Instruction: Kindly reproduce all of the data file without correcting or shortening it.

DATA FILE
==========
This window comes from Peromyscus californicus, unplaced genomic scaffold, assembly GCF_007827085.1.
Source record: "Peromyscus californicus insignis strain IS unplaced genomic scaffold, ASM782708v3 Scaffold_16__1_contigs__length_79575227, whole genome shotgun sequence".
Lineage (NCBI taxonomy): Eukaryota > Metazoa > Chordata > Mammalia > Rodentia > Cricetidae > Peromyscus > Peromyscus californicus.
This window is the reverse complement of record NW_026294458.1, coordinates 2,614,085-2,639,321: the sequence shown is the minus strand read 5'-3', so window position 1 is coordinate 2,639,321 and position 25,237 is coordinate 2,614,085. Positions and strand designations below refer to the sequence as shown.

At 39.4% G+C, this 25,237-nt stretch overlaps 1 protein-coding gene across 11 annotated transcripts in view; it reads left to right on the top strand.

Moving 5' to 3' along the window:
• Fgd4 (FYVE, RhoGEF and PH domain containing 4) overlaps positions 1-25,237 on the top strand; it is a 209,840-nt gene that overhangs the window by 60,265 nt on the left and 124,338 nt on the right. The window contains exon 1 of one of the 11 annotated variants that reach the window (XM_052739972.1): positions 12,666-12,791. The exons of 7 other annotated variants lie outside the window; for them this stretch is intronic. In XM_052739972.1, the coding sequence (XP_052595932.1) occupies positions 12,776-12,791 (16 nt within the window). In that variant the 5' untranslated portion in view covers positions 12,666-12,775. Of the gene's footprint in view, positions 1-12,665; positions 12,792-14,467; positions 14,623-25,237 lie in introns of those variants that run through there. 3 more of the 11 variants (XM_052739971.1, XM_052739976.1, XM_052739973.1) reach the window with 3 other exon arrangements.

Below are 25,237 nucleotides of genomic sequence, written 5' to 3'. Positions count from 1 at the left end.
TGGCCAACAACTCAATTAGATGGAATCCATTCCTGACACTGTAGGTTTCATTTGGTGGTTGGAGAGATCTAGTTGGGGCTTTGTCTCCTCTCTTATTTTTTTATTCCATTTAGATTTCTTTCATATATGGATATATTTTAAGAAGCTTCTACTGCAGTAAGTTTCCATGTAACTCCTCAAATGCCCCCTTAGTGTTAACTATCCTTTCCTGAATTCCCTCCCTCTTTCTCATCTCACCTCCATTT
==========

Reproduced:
This window comes from Peromyscus californicus, unplaced genomic scaffold, assembly GCF_007827085.1.
Source record: "Peromyscus californicus insignis strain IS unplaced genomic scaffold, ASM782708v3 Scaffold_16__1_contigs__length_79575227, whole genome shotgun sequence".
Lineage (NCBI taxonomy): Eukaryota > Metazoa > Chordata > Mammalia > Rodentia > Cricetidae > Peromyscus > Peromyscus californicus.
This window is the reverse complement of record NW_026294458.1, coordinates 2,614,085-2,639,321: the sequence shown is the minus strand read 5'-3', so window position 1 is coordinate 2,639,321 and position 25,237 is coordinate 2,614,085. Positions and strand designations below refer to the sequence as shown.

At 39.4% G+C, this 25,237-nt stretch overlaps 1 protein-coding gene across 11 annotated transcripts in view; it reads left to right on the top strand.

Moving 5' to 3' along the window:
• Fgd4 (FYVE, RhoGEF and PH domain containing 4) overlaps positions 1-25,237 on the top strand; it is a 209,840-nt gene that overhangs the window by 60,265 nt on the left and 124,338 nt on the right. The window contains exon 1 of one of the 11 annotated variants that reach the window (XM_052739972.1): positions 12,666-12,791. The exons of 7 other annotated variants lie outside the window; for them this stretch is intronic. In XM_052739972.1, the coding sequence (XP_052595932.1) occupies positions 12,776-12,791 (16 nt within the window). In that variant the 5' untranslated portion in view covers positions 12,666-12,775. Of the gene's footprint in view, positions 1-12,665; positions 12,792-14,467; positions 14,623-25,237 lie in introns of those variants that run through there. 3 more of the 11 variants (XM_052739971.1, XM_052739976.1, XM_052739973.1) reach the window with 3 other exon arrangements.

Below are 25,237 nucleotides of genomic sequence, written 5' to 3'. Positions count from 1 at the left end.
TGGCCAACAACTCAATTAGATGGAATCCATTCCTGACACTGTAGGTTTCATTTGGTGGTTGGAGAGATCTAGTTGGGGCTTTGTCTCCTCTCTTATTTTTTTATTCCATTTAGATTTCTTTCATATATGGATATATTTTAAGAAGCTTCTACTGCAGTAAGTTTCCATGTAACTCCTCAAATGCCCCCTTAGTGTTAACTATCCTTTCCTGAATTCCCTCCCTCTTTCTCATCTCACCTCCATTT